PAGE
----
Two months after some final tweaks to a few songs and the last day selection of a running order, the album was released.
The opening track — “Zoo Station”, signaled that while this was still recognizable as U2, it was not going to be more of the same.
There was that opening guitar, sounding like it was going to slice through the speakers like a serrated blade, Mullen Jr’s drums distorted, and Bono’s vocals, sounding as if he’s singing using his hands as a would-be megaphone, opens it with, “I’m ready. Ready for the laughing gas.”
Having given up on “discovering” America, this was European U2 — darker, at turns more honest and ironic, trading their po-faced solemn garb for a more vivid and rhythmic post-modern musical wardrobe.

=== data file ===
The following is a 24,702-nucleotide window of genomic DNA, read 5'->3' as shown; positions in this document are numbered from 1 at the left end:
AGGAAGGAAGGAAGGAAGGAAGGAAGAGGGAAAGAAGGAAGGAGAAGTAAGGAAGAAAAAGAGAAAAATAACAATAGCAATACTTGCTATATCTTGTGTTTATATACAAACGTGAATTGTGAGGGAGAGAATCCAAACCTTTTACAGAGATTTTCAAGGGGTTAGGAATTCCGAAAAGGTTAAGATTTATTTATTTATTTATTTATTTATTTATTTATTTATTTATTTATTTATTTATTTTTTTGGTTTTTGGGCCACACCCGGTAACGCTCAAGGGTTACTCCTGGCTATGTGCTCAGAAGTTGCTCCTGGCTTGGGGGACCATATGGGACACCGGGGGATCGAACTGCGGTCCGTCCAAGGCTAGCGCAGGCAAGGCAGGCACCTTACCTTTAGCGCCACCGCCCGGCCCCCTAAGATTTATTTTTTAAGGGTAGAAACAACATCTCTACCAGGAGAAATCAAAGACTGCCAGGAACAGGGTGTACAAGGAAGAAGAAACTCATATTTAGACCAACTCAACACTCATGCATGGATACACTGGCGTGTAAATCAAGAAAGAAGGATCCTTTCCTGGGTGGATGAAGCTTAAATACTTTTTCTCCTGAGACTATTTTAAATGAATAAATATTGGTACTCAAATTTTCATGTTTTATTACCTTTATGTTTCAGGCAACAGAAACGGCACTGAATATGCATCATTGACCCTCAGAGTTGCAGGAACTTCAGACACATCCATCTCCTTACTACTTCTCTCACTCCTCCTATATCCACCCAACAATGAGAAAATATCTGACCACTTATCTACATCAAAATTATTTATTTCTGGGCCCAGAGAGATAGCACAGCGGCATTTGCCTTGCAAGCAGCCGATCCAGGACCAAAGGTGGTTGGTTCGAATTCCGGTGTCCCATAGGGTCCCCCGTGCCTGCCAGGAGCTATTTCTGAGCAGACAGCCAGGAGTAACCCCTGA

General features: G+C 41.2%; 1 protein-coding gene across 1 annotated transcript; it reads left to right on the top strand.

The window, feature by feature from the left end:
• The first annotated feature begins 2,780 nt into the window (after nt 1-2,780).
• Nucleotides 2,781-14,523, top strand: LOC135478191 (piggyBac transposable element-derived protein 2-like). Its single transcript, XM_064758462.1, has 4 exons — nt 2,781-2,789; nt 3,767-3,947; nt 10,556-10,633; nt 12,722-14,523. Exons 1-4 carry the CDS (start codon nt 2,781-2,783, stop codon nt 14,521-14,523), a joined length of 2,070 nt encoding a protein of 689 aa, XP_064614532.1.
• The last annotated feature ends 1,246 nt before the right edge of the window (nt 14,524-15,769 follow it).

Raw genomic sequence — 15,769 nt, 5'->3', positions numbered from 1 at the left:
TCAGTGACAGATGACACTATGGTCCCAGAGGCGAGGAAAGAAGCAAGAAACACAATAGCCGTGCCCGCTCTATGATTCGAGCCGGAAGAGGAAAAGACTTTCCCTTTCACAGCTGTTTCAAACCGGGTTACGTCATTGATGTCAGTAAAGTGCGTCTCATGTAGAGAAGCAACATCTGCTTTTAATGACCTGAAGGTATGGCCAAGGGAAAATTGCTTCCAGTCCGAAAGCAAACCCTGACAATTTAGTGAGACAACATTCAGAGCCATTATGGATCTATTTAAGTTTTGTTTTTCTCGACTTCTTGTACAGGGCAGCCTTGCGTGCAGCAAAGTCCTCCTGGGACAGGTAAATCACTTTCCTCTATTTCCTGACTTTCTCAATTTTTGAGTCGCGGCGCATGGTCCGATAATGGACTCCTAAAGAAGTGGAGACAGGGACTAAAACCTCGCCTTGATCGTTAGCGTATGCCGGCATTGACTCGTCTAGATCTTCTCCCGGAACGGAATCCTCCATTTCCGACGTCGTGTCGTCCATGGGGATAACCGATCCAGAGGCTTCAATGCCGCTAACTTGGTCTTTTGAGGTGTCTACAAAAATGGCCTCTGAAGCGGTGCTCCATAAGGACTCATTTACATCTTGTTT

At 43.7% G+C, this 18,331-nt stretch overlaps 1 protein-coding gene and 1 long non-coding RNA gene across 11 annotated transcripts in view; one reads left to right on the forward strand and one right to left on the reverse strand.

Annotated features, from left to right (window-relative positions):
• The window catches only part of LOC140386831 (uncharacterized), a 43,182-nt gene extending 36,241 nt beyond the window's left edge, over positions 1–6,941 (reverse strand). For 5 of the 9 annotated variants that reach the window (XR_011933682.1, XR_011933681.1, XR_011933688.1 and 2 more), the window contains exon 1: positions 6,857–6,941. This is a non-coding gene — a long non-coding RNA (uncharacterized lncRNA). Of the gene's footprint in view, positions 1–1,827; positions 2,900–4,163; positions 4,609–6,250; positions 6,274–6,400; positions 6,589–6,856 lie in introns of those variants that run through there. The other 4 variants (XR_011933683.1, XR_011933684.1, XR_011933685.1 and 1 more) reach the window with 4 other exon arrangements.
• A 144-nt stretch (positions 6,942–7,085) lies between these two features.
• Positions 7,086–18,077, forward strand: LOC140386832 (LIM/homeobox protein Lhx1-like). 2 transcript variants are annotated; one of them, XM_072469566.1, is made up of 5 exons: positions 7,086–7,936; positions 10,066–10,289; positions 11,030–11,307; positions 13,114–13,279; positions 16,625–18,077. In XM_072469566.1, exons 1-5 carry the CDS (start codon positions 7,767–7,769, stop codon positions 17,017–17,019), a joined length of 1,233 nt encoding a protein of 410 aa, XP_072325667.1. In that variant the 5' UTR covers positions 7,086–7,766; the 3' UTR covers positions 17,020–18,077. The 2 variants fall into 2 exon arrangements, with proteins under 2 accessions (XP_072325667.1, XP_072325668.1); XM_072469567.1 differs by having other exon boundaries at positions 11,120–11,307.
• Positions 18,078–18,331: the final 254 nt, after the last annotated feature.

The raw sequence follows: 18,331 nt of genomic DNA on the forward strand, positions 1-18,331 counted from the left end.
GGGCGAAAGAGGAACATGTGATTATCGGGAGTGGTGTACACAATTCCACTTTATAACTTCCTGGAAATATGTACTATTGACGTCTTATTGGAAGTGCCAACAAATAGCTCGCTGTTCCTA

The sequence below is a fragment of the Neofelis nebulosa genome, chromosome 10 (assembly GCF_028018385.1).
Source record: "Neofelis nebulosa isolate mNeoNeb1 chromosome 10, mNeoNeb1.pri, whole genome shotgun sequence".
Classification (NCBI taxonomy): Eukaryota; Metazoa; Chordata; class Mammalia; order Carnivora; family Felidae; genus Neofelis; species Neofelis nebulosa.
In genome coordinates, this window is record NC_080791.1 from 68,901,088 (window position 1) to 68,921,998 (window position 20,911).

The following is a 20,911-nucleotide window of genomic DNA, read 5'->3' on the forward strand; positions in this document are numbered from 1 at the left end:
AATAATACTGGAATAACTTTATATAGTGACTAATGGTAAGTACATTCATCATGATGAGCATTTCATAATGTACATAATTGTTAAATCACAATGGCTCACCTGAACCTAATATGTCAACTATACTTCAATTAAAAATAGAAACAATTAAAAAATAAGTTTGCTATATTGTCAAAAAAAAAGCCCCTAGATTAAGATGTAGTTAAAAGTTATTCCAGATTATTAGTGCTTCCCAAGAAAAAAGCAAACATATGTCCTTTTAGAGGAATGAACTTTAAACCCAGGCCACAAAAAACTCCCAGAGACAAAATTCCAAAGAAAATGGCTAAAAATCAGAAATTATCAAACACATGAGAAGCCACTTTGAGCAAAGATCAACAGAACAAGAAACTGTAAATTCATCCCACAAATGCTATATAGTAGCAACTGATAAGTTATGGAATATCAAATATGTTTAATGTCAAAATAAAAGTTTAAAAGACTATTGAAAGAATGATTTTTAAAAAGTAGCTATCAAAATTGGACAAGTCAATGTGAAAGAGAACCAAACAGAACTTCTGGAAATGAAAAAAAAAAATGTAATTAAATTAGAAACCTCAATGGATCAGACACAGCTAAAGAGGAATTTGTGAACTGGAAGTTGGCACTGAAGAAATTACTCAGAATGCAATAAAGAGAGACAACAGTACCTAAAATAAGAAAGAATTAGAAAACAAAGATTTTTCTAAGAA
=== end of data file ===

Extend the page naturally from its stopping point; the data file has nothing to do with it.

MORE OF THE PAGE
“Mysterious Ways” wasn’t the only song to yield another. In fact, outtake “Lady With the Spinning Head”, at first a bootleg and then an official b-side, sounds now like the result of someone doing an Achtung Baby soundalike, a track from someone doing to U2 what the Rutles did to the Beatles.
One hears elements that turned up in “The Fly”, “Ultra Violet (Light My Way)” and “Zoo Station.”
“Ultra Violet (Light My Way)”, musically playing like prior U2 turned up to 11, is as much about matters below the belt as it is about matters of the heart, as the dysfunction has crept into the physical.
When all that’s left is lying in whispers and moans, but the euphemistic “treasure” is buried where it can’t be found. “Funky” and “sexy” are two words that would not have shown up in a “Describe U2’s Music” Jeopardy category, but “Mysterious Ways” is both.
VIDEO: U2 “Mysterious Ways”
The song isn’t R&B in the traditional sense, but it is a slinky groove. The rewards of breaking through that creative wall are in full evidence, both in Edge’s funky wah-wah and Mullen Jr’s drumming incorporating different rhythms than usual.